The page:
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BENZODIAZEPINES ASSOCIATED WITH AN INCREASE IN FALLS AND FRACTURES IN OLDER ADULTS

Dr Tracey McDonald AM PhD FACN, Professor of Ageing, 2011

Dear colleagues, those of you teaching therapeutics may be interested in this latest research by McIntosh et al (2011) into benzodiazepines and the effects on older patients. This rapid response research report from the Canadian Agency for Drugs and Technologies in Health set out to answer four questions:

  1. What is the evidence on the safety of using benzodiazepines in older adults to manage disruptive behaviour or treat anxiety?
  2. What is the effectiveness of benzodiazepines compared with that of antidepressants in older adults to manage disruptive behaviour or treat anxiety?
  3. What is the cost-effectiveness of using benzodiazepines in older adults to manage disruptive behaviour or treat anxiety?
  4. What are the clinical practice guidelines on the use of benzodiazepines in older adults?

Six systematic reviews and meta-analyses addressed benzodiazepine use by older adults. They found that no studies addressed the safety, comparative efficacy, and cost-effectiveness of using benzodiazepines in older adults to manage behaviour or treat anxiety. Nine evidence-based guidelines and recommendations addressed the use of benzodiazepines by older adults for dementia, mood and behavioural disorders, panic disorder, and sleep disorders.

The systematic reviews and meta-analyses included in the report indicate that the use of benzodiazepines by older adults is associated with an increase in falls and fractures. However, the impact of using these drugs on cognitive decline and mortality is unclear. This increased risk of falls was similar to the risk observed with other drugs commonly used by older adults, including antidepressants, antihypertensives, diuretics, beta-blockers, sedatives, hypnotics, antipsychotics, and non-steroidal anti-inflammatory drugs.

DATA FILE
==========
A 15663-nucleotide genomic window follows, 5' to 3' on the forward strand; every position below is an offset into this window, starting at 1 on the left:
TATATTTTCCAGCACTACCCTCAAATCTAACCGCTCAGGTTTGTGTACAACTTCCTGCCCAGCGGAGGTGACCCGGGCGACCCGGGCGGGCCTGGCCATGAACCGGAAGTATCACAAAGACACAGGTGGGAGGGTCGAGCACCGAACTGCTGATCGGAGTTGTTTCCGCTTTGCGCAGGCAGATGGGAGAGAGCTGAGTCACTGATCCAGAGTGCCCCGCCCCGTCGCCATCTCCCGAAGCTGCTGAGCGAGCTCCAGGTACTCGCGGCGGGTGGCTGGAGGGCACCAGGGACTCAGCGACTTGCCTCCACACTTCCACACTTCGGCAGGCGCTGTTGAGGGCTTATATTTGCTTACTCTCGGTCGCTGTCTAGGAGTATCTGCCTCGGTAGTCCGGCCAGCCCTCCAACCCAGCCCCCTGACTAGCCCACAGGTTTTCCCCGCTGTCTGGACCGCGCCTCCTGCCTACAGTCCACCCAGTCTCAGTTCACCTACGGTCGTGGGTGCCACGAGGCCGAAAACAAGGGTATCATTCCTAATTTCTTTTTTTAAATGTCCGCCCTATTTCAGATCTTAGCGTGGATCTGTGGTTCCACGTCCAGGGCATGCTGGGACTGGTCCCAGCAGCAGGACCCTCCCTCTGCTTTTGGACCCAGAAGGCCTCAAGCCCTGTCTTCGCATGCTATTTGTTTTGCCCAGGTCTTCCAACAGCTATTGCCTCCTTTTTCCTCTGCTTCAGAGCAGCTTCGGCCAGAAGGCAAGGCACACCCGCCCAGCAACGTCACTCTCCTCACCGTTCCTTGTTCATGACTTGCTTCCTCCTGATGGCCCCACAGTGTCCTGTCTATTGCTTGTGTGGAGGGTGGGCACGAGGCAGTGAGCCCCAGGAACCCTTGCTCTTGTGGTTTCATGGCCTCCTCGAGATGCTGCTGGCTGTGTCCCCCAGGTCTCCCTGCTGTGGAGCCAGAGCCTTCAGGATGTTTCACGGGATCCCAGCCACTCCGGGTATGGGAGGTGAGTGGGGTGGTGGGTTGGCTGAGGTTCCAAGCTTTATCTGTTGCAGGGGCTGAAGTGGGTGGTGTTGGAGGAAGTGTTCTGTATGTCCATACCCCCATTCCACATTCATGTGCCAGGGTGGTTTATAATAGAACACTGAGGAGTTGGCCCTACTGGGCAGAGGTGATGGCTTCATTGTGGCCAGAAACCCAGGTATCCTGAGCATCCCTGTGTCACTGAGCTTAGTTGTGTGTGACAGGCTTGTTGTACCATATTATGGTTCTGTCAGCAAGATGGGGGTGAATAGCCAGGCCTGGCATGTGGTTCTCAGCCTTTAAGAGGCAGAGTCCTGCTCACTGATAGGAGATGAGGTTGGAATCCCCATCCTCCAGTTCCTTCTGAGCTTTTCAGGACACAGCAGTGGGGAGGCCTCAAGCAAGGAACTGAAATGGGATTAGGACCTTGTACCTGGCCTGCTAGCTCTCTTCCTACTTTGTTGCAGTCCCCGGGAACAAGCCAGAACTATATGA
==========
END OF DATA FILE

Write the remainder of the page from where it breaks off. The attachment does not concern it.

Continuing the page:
The evidence base for the reviews consisted of observational studies that were subject to a range of confounding factors, the exception being a review of insomnia treatments, which was derived from randomized controlled trials. No studies compared the safety and effectiveness of using benzodiazepines against the use of antidepressants in older adults treated for anxiety. The use of benzodiazepines and antidepressants was shown to be associated with an increased risk of falls and fractures that was similar in magnitude to that observed with other psychotropic medications, such as antipsychotics and sedatives or hypnotics. There were no analyses on the cost-effectiveness of using benzodiazepines in older adults.

All the clinical practice guidelines examined recommended that health care professionals be cautious when considering the use of a benzodiazepine in older patients. There was inconsistency in the messaging and recommendations about the place in therapy for these agents in the treatment of anxiety and behavioural symptoms associated with dementia. One guideline stated that benzodiazepines are not recommended because of their high potential for adverse effects. Another guideline stated that there was insufficient evidence to formulate a recommendation. The remaining guidelines recommended a limited role for benzodiazepines. A guideline on the treatment of panic disorder recommends that an antidepressant be used as first-line pharmacotherapy in geriatric patients and that benzodiazepine use be avoided whenever possible. The remaining recommendations in each guideline focused on issues that were related to safety in older adults, with most of the recommendations emphasizing that the adverse effects of using benzodiazepines generally seem to be worse in older adults.

The authors concluded:
The available evidence suggests that the use of benzodiazepines is associated with an increase in clinically important adverse events, such as falls and fractures in older adults. Large, well-designed trials that address the treatment of anxiety or behavioural problems in older adults would be needed to accurately assess the safety, clinical effectiveness, and cost-effectiveness of using benzodiazepines for those issues. Given the potential risk that is associated with benzodiazepine use by older adults, the feasibility of such a study is questionable. In the meantime, use this information as a quality check on medically prescribed drugs and also in investigating falls and fractures experienced by your patients.

SOURCE:
McIntosh B, Clark M, Spry C. Benzodiazepines in Older Adults: A Review of Clinical Effectiveness, Cost-Effectiveness, and Guidelines (PDF). Ottawa: Canadian Agency for Drugs and Technologies in Health; 2011 (Rapid Response Report: Peer-Reviewed Summary with Critical Appraisal). [cited 2011-01-06].


Last updated 18/11/2019
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